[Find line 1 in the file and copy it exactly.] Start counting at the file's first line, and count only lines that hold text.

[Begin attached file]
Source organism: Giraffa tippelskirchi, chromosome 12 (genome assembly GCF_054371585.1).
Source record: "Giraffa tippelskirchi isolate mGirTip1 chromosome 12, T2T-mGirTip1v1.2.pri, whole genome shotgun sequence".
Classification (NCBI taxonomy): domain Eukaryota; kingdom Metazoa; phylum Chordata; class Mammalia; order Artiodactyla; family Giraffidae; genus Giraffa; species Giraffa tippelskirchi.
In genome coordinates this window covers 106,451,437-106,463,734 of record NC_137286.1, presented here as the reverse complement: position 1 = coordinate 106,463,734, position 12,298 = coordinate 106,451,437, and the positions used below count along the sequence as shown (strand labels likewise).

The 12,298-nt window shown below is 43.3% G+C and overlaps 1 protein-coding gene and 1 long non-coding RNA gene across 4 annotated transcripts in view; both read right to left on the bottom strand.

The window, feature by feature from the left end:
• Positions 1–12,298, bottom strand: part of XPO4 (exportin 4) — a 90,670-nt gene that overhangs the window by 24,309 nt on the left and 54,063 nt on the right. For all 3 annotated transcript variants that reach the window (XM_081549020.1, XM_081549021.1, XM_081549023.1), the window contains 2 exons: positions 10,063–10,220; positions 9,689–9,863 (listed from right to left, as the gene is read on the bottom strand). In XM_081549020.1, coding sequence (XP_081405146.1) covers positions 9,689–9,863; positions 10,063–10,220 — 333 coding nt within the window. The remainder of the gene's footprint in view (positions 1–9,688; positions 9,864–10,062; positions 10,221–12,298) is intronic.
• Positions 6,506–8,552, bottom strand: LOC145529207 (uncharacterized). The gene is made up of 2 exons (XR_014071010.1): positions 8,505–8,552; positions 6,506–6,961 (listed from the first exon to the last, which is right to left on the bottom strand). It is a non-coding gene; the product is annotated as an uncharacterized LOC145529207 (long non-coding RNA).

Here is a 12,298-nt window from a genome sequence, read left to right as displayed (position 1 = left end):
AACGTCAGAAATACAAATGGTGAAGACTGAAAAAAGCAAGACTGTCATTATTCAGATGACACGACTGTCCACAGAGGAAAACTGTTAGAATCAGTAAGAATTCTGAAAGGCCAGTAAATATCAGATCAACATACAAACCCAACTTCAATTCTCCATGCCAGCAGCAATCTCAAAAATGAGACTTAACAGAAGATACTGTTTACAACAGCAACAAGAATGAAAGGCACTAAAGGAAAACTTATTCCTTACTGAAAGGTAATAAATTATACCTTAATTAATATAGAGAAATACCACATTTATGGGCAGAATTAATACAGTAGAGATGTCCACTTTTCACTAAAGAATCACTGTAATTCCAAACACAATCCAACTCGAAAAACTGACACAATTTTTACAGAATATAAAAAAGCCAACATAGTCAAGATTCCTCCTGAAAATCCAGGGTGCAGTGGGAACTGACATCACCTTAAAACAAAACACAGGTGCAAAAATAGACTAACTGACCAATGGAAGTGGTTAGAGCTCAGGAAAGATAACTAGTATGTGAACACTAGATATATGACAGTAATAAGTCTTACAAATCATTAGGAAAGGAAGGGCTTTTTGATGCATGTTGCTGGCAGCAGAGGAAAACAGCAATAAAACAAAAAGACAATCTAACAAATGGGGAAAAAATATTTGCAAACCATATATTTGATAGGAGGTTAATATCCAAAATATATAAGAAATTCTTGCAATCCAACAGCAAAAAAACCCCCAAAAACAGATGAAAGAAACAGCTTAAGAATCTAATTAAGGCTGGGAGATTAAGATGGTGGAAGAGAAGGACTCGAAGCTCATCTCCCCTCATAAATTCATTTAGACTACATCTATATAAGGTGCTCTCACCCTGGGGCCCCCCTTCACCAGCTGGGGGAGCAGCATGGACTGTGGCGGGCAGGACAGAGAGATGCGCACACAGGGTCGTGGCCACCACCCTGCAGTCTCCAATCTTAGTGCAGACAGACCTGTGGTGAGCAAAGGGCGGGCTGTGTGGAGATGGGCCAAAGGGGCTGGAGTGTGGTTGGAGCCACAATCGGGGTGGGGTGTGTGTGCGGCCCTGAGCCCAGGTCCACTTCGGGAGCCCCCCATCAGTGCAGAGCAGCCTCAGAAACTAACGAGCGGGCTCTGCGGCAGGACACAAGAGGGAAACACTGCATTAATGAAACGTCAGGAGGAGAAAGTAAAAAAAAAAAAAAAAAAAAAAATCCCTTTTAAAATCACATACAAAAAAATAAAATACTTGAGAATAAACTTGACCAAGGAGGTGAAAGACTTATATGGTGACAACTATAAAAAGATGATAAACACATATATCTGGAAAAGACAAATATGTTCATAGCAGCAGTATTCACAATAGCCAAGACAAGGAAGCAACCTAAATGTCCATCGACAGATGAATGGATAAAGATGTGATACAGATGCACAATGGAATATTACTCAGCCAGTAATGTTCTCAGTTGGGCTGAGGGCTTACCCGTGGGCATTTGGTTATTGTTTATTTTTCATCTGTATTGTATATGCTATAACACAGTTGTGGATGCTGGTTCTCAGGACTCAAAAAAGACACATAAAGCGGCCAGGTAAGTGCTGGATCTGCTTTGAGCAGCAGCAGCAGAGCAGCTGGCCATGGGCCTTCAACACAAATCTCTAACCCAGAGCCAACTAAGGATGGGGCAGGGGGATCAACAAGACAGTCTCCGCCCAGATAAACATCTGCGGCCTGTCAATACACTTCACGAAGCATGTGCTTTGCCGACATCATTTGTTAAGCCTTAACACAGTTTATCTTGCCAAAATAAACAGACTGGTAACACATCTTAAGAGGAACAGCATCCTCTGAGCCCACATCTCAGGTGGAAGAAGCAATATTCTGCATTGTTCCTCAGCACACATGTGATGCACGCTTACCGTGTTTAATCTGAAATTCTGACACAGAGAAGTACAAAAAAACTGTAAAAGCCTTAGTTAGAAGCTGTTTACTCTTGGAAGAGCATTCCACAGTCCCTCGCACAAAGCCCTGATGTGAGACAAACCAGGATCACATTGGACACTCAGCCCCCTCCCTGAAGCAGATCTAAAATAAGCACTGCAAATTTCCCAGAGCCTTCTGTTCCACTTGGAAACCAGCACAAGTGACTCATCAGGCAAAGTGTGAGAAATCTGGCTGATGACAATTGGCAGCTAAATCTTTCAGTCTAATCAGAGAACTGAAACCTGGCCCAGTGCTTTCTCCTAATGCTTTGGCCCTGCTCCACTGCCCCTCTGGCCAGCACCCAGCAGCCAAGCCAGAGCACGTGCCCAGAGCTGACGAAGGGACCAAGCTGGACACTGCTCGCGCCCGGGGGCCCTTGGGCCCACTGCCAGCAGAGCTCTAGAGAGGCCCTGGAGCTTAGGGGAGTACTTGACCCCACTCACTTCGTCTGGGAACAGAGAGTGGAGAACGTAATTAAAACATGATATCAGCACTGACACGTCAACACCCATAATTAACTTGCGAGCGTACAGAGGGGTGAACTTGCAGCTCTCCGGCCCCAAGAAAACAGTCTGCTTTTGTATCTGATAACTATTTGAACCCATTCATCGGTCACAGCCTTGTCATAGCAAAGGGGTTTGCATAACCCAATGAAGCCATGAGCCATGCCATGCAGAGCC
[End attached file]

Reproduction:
Source organism: Giraffa tippelskirchi, chromosome 12 (genome assembly GCF_054371585.1).